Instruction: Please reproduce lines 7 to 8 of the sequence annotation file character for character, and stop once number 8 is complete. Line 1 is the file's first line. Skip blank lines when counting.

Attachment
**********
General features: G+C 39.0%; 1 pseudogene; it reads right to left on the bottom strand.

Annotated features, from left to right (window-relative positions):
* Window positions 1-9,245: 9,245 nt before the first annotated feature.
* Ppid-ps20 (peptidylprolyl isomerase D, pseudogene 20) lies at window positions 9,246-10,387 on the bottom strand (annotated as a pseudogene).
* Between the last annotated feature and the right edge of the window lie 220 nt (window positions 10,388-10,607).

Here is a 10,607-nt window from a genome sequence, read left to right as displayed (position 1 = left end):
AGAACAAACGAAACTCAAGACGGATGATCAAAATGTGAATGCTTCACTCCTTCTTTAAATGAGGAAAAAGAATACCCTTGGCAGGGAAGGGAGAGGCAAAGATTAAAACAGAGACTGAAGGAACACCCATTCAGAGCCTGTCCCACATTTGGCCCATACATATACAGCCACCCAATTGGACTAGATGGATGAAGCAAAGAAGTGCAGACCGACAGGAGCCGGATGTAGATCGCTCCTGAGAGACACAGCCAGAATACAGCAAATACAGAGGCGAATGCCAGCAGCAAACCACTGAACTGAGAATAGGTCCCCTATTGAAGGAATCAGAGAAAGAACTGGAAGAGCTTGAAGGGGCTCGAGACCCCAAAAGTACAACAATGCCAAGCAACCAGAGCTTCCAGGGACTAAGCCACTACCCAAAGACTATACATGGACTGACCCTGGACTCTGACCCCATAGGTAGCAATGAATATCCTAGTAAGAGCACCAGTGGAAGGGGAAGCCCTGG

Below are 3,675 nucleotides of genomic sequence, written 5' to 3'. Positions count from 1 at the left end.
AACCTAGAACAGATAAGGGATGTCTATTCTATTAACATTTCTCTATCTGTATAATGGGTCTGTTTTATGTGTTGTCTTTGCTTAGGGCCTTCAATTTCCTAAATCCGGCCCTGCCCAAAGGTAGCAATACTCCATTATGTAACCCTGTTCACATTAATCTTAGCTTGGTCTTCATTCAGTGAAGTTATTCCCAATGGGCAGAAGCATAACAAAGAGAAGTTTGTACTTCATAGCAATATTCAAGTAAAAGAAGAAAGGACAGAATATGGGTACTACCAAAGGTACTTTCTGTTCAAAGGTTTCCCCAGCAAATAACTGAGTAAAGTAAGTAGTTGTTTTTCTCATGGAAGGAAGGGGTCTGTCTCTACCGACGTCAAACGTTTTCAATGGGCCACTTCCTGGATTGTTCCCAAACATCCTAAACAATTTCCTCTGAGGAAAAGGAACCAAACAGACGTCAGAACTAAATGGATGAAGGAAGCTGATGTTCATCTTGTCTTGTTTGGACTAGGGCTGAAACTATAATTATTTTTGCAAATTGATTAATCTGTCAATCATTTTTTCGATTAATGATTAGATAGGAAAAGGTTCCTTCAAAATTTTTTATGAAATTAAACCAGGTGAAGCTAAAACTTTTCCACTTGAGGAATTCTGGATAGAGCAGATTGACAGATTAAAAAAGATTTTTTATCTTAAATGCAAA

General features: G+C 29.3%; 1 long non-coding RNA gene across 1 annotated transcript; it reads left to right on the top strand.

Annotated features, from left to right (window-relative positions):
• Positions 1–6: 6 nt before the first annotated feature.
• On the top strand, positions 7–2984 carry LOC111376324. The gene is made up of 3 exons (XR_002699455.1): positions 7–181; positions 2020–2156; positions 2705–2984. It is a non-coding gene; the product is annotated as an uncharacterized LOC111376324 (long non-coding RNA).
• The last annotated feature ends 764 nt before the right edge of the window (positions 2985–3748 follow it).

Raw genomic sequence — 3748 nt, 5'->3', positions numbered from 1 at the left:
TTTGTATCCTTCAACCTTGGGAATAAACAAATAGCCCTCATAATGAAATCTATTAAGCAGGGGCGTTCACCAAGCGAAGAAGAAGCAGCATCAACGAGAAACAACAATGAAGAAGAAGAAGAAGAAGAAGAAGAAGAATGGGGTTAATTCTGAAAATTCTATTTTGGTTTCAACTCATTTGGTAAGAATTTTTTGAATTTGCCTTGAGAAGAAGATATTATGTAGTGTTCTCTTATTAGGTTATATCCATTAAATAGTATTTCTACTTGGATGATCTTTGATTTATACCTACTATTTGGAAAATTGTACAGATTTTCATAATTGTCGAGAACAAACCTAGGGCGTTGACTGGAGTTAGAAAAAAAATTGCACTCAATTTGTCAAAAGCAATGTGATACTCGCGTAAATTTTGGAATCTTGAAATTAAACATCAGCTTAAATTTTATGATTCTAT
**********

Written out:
AGAACAAACGAAACTCAAGACGGATGATCAAAATGTGAATGCTTCACTCCTTCTTTAAATGAGGAAAAAGAATACCCTTGGCAGGGAAGGGAGAGGCAAAGATTAAAACAGAGACTGAAGGAACACCCATTCAGAGCCTGTCCCACATTTGGCCCATACATATACAGCCACCCAATTGGACTAGATGGATGAAGCAAAGAAGTGCAGACCGACAGGAGCCGGATGTAGATCGCTCCTGAGAGACACAGCCAGAATACAGCAAATACAGAGGCGAATGCCAGCAGCAAACCACTGAACTGAGAATAGGTCCCCTATTGAAGGAATCAGAGAAAGAACTGGAAGAGCTTGAAGGGGCTCGAGACCCCAAAAGTACAACAATGCCAAGCAACCAGAGCTTCCAGGGACTAAGCCACTACCCAAAGACTATACATGGACTGACCCTGGACTCTGACCCCATAGGTAGCAATGAATATCCTAGTAAGAGCACCAGTGGAAGGGGAAGCCCTGG

Below are 3,675 nucleotides of genomic sequence, written 5' to 3'. Positions count from 1 at the left end.